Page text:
Paternal Depression Linked to Risk for Depressive Symptoms in Adolescents

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Researchers included families living in Ireland and children born in England, Wales, Scotland, and Northern Ireland.
Researchers included families living in Ireland and children born in England, Wales, Scotland, and Northern Ireland.

A study of 13,838 singleton children in 2-parent families showed an association between depressive symptoms in fathers and those in their adolescent offspring, an association independent of and not different in magnitude from the association of depressive symptoms in mothers and those in their adolescent children, according to an article published in Lancet Psychiatry.

Researchers included in their trial 6070 families living in Ireland who are part of an ongoing study, Growing Up in Ireland (GUI), and 7768 families who are part of the Millennium Cohort Study (MCS), comprising children born in England, Wales, Scotland, and Northern Ireland. GUI examines 2 cohorts: infants examined at 9 months of age and children recruited at 9 years. The study authors examined data from the latter group for this trial. They collected data when the children entered GUI and when they reached 13 years of age.

MCS, similar to GUI, an ongoing study, included infants 9 to 11 months of age and collected data about them again at 5 later stages. The present study took information from MCS gathered when the children in that study reached 7 years and again when they reached 14 years of age.

The researchers measured adolescent depressive symptoms with the Short Mood and Feelings Questionnaire when the GUI cohort was 13 years old and when the MCS cohort reached age 14 years. This was done because the incidence of depression increases markedly at around 13 years of age, and about 75% of adults with depression remember that their mental health issues began in adolescence. They measured depressive symptoms in the parents with the 8-item version of the Centre for Epidemiological Studies Depression Scale in the GUI, when children were a mean age of 9 years at recruitment and again when they were a mean age of 13 years, and with the 6-item version of the Kessler Psychological Distress Scale, when the MCS children were a mean age of 7 years and later, when they were a mean age of 13 years. Both tests for the parents provide scores ranging from 0 to 24, with the higher scores indicating more severe depressive symptoms.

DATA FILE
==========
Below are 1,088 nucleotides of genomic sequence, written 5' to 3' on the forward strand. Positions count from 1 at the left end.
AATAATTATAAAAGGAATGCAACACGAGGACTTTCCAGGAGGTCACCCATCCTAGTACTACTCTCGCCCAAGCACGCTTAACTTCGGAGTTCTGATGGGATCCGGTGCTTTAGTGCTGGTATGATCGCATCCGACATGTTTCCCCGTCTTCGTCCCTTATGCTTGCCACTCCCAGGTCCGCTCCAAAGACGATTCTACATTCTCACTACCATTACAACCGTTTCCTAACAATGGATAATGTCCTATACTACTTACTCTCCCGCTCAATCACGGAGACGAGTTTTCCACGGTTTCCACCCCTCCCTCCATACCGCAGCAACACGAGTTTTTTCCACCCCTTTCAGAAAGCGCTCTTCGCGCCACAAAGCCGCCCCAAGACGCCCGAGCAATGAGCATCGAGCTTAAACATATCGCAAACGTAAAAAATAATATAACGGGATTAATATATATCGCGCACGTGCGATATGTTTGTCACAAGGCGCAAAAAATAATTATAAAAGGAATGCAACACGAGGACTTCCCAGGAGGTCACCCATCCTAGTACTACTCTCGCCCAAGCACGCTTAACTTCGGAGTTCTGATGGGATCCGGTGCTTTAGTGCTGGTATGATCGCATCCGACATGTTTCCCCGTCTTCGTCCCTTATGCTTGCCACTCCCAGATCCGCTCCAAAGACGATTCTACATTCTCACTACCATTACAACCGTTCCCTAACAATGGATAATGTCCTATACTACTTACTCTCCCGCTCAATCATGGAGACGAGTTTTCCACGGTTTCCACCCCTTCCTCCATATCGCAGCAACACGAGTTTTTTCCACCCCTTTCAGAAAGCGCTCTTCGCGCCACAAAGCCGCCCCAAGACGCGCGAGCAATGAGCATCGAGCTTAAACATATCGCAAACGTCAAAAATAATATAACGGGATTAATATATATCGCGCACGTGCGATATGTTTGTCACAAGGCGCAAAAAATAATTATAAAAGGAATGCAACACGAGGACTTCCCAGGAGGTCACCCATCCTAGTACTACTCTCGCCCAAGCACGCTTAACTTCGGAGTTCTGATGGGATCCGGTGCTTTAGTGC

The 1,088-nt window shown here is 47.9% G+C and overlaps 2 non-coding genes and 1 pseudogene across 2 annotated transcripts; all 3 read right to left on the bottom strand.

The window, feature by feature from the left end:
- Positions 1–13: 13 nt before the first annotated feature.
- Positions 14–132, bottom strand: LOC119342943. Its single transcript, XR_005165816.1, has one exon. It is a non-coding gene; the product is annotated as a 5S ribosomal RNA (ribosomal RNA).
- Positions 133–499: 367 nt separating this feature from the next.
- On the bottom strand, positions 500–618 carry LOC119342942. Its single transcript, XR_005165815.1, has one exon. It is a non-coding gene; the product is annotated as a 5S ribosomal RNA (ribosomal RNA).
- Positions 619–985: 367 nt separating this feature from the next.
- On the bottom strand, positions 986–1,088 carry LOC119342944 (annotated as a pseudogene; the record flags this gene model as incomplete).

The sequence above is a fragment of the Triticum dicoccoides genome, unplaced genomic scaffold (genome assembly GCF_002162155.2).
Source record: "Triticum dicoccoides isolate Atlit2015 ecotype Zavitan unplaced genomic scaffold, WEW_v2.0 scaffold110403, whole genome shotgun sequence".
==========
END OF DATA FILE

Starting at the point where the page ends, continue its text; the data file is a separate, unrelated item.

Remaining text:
The researchers found a positive association between paternal and adolescent depressive symptoms. In GUI, each 3-point (1 SD) increase in the father's depressive symptoms matched with a 0.35 of a Short Mood and Feelings Questionnaire point increase in the adolescent's depressive symptoms. In MCS, each 3-point (1 SD) increase in the father's depressive symptoms matched with a 0.28 of a point increase in the adolescent's depressive symptoms. There continued to be associations between paternal and adolescent depressive symptoms even after adjustment for maternal depressive symptoms and for other confounders. The association between paternal and adolescent depressive symptoms was stronger for female than for male offspring in the GUI cohort, but not in the MCS study group.

The researchers conclude that if their findings indicate a causal relationship between paternal, and also maternal, depressive symptoms and that of their adolescent children, it should be a priority to treat depression in both parents, as opposed to just the mother, which is often done now. They point to improvements in offspring mental health when mothers are treated and suggest there would be similar improvements from treating fathers, which warrants future study.

Reference

Lewis G, Neary M, Polek E, Flouri E, Lewis G. The association between paternal and adolescent depressive symptoms: evidence from two population-based cohorts [published online November 15, 2017]. Lancet Psychiatry. doi:10.1016/52215-0366(17)30408-X

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